Lord Patten of Barnes, the Prime Minister’s personal representative for the state visit of Pope Benedict XVI, visited Birmingham last week to view preparations for the papal Mass and the beatification of Cardinal Newman at Cofton Park.
Lord Patten, the last governor of Hong Kong, was accompanied by Councillor Alan Rudge, and senior officials from the City of Birmingham, West Midlands Police and other agencies.
Mr Rudge, tasked with overseeing the City Council’s role during the papal visit, said: “The visit is a momentous occasion for the City of Birmingham and for the West Midlands. We have a world-class reputation for hosting events and will be delighted to welcome our friends from across the region, the country and the world.”
Lord Patten toured the leafy environs of Cofton Park in glorious sunshine before travelling across the City to the Oratory House in Edgbaston, opened by Cardinal Newman in 1852 and where he died on August 11 1890, aged 89.
At the Birmingham Oratory Lord Patten met with the provost, Fr Richard Duffield, and Canon Patrick Browne, administrator of St Chad’s Cathedral and the archdiocesan co-ordinator for the papal visit.
Lord Patten, a Catholic, was shown Cardinal Newman’s room and his private chapel, which is dedicated to St Francis de Sales, patron of writers and journalists. He also visited St Philip’s chapel, which is now being made into a shrine to Newman, founder of the English Oratory of St Philip Neri.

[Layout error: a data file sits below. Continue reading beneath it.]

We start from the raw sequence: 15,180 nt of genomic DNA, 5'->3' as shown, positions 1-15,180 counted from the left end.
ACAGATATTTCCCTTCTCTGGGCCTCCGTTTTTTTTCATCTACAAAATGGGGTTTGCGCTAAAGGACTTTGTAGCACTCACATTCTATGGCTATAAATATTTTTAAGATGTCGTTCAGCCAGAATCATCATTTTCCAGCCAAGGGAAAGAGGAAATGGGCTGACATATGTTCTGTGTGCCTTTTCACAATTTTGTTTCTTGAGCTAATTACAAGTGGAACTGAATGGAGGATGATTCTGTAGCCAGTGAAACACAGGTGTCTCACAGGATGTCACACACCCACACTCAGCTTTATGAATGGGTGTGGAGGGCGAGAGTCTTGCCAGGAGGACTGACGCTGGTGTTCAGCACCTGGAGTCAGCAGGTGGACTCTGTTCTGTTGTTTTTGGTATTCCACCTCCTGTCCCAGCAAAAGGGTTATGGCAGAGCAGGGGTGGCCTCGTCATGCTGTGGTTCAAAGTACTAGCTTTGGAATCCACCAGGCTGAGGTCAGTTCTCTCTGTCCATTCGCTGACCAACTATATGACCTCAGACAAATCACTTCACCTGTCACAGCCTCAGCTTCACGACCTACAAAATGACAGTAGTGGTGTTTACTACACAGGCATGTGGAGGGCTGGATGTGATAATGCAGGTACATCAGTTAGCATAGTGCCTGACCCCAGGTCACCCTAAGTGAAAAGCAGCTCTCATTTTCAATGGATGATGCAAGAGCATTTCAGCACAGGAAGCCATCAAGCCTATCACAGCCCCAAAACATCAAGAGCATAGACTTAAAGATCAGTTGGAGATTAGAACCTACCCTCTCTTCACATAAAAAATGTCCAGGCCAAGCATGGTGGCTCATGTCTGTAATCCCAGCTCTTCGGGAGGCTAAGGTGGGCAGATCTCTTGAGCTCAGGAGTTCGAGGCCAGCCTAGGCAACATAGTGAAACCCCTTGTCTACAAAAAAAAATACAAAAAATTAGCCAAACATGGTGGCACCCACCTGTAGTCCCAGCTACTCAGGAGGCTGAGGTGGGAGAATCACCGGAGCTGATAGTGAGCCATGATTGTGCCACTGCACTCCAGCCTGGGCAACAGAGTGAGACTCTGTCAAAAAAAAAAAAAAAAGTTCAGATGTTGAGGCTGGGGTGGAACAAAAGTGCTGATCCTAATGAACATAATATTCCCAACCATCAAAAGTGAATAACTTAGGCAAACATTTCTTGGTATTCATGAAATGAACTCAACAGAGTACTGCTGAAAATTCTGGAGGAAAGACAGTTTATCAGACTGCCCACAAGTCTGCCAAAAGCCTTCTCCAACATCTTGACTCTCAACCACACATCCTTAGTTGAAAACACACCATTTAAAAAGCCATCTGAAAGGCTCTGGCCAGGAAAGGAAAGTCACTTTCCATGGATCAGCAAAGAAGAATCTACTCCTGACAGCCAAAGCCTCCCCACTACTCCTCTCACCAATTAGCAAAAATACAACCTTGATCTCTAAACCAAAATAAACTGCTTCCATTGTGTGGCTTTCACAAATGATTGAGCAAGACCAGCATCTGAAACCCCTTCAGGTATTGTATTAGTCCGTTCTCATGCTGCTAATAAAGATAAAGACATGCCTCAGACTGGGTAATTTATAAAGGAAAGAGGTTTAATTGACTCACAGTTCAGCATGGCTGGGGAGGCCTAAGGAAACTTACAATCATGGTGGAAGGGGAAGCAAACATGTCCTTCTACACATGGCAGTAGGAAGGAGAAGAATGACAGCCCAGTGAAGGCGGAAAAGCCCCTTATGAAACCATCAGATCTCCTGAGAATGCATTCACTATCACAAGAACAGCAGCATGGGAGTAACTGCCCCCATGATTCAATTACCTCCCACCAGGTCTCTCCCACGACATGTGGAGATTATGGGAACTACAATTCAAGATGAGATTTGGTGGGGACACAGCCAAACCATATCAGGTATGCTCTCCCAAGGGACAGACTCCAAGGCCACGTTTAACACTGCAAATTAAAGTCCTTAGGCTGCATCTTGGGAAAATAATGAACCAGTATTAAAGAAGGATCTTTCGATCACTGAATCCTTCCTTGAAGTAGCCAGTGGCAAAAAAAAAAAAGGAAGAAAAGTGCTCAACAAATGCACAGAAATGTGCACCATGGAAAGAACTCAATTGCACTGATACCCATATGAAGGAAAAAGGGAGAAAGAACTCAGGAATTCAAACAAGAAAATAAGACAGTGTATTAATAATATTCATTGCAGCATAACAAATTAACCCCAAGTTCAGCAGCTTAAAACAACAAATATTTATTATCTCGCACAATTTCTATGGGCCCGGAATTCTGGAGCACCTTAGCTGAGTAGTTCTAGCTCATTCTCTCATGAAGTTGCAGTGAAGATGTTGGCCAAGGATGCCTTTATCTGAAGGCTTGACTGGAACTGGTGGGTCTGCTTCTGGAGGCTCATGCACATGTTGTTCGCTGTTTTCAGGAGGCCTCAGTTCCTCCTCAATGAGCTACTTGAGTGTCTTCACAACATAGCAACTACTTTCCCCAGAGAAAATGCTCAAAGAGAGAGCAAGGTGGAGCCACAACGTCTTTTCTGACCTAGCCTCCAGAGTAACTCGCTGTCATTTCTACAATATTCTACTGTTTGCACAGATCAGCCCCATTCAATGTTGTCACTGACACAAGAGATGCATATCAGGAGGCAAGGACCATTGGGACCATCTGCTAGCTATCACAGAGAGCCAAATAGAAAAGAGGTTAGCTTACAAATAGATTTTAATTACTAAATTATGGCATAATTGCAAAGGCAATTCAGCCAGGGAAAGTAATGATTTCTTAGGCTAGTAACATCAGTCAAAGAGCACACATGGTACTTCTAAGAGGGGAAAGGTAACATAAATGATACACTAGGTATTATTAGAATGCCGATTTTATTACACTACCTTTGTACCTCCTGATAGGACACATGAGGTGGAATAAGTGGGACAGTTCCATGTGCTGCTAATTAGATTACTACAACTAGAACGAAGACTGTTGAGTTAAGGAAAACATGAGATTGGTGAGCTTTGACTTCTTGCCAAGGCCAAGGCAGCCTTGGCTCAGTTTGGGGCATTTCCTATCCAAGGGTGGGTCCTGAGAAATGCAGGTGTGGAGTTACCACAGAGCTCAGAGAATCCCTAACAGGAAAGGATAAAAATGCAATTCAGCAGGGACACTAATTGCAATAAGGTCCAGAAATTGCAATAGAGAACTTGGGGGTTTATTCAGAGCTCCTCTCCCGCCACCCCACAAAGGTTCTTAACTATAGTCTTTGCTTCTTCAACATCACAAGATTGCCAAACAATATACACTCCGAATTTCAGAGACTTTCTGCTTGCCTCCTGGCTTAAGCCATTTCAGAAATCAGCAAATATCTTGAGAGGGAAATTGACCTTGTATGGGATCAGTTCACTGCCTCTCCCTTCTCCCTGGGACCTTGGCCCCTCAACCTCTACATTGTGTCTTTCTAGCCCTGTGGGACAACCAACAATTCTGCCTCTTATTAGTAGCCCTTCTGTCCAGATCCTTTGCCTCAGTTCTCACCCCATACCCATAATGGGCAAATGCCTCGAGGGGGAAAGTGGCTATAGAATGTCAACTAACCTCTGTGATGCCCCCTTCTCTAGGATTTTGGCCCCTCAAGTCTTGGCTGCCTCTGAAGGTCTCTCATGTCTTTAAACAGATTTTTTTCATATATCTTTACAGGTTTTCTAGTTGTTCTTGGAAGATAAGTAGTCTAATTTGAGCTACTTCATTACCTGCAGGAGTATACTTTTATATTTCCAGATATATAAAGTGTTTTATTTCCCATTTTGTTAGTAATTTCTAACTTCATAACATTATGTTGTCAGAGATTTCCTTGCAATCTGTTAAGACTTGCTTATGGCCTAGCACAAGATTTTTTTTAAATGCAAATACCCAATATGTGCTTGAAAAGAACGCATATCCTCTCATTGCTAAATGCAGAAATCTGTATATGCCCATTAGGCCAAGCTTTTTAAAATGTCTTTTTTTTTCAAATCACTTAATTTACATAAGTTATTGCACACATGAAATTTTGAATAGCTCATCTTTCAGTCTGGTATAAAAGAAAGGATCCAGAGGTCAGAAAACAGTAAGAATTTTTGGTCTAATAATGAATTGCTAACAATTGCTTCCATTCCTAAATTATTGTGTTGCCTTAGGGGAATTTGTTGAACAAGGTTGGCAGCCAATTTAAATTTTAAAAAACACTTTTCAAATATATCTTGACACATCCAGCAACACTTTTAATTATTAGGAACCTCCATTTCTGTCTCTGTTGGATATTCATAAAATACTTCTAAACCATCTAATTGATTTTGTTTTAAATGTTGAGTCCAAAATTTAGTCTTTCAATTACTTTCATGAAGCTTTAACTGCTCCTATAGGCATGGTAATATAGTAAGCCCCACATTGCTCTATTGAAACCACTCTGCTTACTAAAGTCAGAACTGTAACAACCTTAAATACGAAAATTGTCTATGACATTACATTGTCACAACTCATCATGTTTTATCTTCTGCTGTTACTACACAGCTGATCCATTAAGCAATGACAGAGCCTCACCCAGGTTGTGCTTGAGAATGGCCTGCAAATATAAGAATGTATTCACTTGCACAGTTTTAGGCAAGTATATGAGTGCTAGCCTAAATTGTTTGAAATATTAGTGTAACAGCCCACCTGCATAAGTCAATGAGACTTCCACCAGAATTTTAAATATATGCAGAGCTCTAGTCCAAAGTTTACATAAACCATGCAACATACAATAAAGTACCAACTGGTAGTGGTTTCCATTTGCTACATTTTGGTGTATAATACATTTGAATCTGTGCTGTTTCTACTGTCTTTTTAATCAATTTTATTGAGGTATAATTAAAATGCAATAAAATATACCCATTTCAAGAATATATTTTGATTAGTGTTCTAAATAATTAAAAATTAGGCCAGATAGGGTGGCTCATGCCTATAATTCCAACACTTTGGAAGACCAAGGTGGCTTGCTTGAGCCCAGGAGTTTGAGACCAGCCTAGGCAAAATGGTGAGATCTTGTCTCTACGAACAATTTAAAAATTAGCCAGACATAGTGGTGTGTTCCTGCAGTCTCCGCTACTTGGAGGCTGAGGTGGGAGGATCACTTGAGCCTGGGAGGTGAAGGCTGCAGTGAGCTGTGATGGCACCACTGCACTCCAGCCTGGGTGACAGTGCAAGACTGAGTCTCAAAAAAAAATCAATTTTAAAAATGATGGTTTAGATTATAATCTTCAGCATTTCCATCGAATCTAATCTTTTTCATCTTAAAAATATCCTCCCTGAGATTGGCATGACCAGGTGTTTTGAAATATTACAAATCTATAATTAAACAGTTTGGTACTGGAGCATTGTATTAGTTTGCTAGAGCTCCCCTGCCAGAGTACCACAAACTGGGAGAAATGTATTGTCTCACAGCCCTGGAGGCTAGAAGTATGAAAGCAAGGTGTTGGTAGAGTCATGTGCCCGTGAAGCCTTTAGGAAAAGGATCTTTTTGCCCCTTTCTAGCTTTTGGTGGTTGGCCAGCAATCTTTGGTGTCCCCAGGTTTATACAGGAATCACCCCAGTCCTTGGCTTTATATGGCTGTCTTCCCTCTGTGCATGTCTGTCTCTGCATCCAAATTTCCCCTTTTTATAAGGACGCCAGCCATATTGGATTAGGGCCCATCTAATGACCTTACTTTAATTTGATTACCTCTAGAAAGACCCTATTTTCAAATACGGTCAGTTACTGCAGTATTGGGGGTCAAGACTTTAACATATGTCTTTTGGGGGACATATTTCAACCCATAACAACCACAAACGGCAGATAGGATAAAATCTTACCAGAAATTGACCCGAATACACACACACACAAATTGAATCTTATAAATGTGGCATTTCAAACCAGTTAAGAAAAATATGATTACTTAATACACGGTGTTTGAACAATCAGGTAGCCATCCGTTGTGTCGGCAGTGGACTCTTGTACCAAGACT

Pope Benedict is expected to make a private pilgrimage to the Oratory House after the Mass at Cofton Park. The Pope will then be driven to St Mary’s College, Oscott, the diocesan seminary, for a private visit during which he will address the bishops of England, Wales and Scotland in the College Chapel. It was here that John Henry Newman was confirmed as a Catholic by Bishop (later Cardinal) Nicholas Wiseman in 1845.
Afterwards Lord Patten, the Chancellor of Oxford University, visited Birmingham Council House where he gave a series of interviews to local media – including television, radio and newspapers.
During his interviews Lord Patten revealed that two popemobiles would be used by Pontiff during the four-day visit. Lord Patten said that he hoped it would be possible for the Pope to use a popemobile for part of his journey from Cofton Park to the Oratory House, Edgbaston.
Meanwhile, the following extract was included in the weekly news sheet of the Birmingham Oratory issued yesterday: “When our Holy Father, Pope Benedict XVI, comes to the Oratory on September 19, straight after the beatification, he will be the first pilgrim to pray in the new shrine that will be in St Philip’s Chapel.
“This is a tremendous honour, not only for Cardinal Newman, but also for our parish and community. For obvious reasons the visit will be very short and it will be completely private.”
The bulletin added: “Many thanks to those who have already made donations towards setting up Blessed John Henry Newman’s shrine and to fund the redecoration of St Philip’s Chapel, making it ready to receive the relics of Blessed John Henry, but a great deal more is needed.”
During his interviews in Birmingham Lord Patten of Barnes emphasised that the decision to switch the venue of the papal Mass and beatification from Coventry Airport to Cofton Park was solely the decision of the Vatican.